Tarot Tuesday: Judgment

Judgment Rider Waite Smith


Religious looking card, isn’t it? Judgment borrows predominantly Christian imagery to show the resurrection of the dead. An angel (Gabriel, according to post-biblical Christian tradition) blows a horn to literally wake up corpses.

I have no issue with that. But I regret that the horn pictured here isn’t a shofar—the ram’s horn that’s been part of Judaism since ancient times. Back me up if you’ve been to High Holy Day services: if any sound can wake the dead, it’s the shofar’s blast. (Besides, Gabriel would definitely use a shofar.*)

But are we really talking about a literal resurrection here? If you’re using this card for brainstorming plots or characters, is that what needs to happen in your story?

Well, you can go that route. Think of Dean Winchester in the opening of Supernatural‘s fourth season—you know, when he crawled out of his own grave. (Thank you, Castiel, for pulling him out of hell.) That’s a powerful scene in an overall meaty episode. But you’d have to be writing a very particular type of story for that to work for you!

Lazarus Rising

Dean crawling out of his grave in Lazarus Rising (Supernatural 4.1)

For me, this card is more along the lines of Ezekiel’s vision of the Valley of the Dry Bones—which, okay, is probably the source of a lot of resurrection imagery. But stick with me here.

Ezekiel was a Jewish prophet during the Babylonian Exile. In his vision, he finds himself in a valley full of dry bones. God tells him that He can breathe life into these bones—that He can put sinews and flesh on them. It’s a magnificent passage but, in context, I don’t think it’s about physically raising the dead. I think it’s about bringing hope and a renewed sense of purpose to a defeated and despairing nation.

To the exiled Jews who first heard this vision—it must have struck them like the shofar’s blast. And that blast is really the point of this card.

No, you don’t need to bring a prophet into your story. But find something that blasts through whatever walls your character has built up, whatever anguish he’s suffering. A blast that casts everything he’s experienced in a new and transforming light. That, to me, is the essence of this card.

You might disagree—if so, I’d love to hear your interpretation! Leave a comment. Or, better yet, write your own meta or short story or poem on this card, and leave a link to it.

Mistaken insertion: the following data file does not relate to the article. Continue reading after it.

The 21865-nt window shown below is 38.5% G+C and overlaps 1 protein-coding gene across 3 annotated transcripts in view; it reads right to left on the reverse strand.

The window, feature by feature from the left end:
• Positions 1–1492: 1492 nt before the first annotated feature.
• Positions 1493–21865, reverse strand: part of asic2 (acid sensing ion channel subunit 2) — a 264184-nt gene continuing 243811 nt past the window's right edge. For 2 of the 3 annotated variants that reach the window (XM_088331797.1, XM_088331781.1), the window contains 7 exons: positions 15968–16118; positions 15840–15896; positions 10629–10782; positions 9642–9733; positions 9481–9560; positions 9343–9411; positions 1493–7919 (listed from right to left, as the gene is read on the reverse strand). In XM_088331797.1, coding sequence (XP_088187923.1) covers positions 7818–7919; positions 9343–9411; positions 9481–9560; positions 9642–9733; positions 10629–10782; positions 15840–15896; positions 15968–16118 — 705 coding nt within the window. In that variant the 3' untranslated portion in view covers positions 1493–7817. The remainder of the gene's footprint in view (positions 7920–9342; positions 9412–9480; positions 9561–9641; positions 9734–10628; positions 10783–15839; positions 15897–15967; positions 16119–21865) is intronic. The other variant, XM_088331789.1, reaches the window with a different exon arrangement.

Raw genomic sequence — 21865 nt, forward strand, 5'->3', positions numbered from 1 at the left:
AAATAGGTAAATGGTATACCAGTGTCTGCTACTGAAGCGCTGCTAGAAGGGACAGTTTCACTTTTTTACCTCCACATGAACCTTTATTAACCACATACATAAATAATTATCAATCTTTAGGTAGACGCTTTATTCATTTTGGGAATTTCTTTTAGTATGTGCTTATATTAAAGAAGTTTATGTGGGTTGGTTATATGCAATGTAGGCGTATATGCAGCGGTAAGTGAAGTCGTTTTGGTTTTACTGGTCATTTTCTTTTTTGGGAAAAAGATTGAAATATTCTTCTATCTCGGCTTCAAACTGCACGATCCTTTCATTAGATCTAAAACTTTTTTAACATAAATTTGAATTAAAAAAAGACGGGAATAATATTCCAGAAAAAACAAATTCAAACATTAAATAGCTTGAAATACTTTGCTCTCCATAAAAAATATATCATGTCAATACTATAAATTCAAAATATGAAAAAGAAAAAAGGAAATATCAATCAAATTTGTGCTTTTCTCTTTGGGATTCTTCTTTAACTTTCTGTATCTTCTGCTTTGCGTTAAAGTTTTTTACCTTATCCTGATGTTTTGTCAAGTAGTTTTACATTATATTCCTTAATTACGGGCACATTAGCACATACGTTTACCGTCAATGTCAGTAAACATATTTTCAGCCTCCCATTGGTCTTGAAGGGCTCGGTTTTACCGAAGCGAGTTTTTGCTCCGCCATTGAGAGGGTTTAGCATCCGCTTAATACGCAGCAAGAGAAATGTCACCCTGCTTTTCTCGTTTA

Meanwhile, we need a card for next week. I’m keeping this random (though I’ll discard repeats until we’ve gotten through the whole deck.) Okay, next week’s card will be the Five of Swords. Back to the Minor Arcana . . . the more every day stuff. Fewer angels and much less blasting, I’m afraid. But there is a good sword fight ahead!

*Okay, yes, I’m picturing Supernatural‘s Gabriel. But still!

About Jenn Moss

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5 Responses to Tarot Tuesday: Judgment

  1. Quintessential Editor says:

    The idea of the prophet is a smart one. They serve so many purposes in fiction it’s foolish to not take advantage of them. The prophet is one of the many archetypes that have been reproduced through the dawn of storytelling as well making it a powerful tool to tap into.

    I actually have an applicable example this time! (sort of)

    I use a telepathic mutant who controls and army of inbred radioactive cannibals as my prophet in Wastelander. He is the prophet and his ability to assemble base creatures who roam in packs into a larger army is the trumpet (or shofar) blast. As the army begins movement through middle America it instantly changes everyone’s perception of inbreeders. The largest group of inbreeders Drake had ever seen during his thirty years of wasteland debauchery was twelve. So when an organized army of hundreds begins eating, raping, and destroying everything in it’s path, his worldview changes in a second.

    Thanks for sharing another BA tarot card! I love these things.

    Liked by 1 person

    • Jenn Moss says:

      This is a wonderful example of a revelatory moment. Of that second where you’re forced to see everything you thought you knew and understood in an entirely different light. (In a much more negative light, in this case, as Drake instantly recognizes a previously unknown danger!)

      I’m always amazed at how Tarot cards can work for authors writing all different kinds of fiction! But that’s the power of archetypes, I guess. And in the end, that’s what the Tarot is all about. Yes, there are lots of religious & philosophical stuff–Hermetic, Pagan, Jewish, Christian, etc. And those are all worth studying for anyone who wants to get deep into Tarot. But I find that sometimes just the pictures on the card, without all that background, are enough to spark a new understanding of one my characters or plots.

      Liked by 1 person

      • Quintessential Editor says:

        I really enjoy them. How many tarot cards are there? I guess I’m curious how many Tuesday’s worth of tarot cards we will have?


      • Jenn Moss says:

        There are 78 in the Rider-Waite-Smith, which is the closest we have to a “standard” deck. (I’ll probably start over when we’re done. Maybe I’ll go in order next time so we can see the progression of the cards within the Major Arcana and within each suit.)

        Liked by 1 person

      • Quintessential Editor says:

        Awesome sauce! Looks like the well won’t be going dry anytime soon then.

        Liked by 1 person

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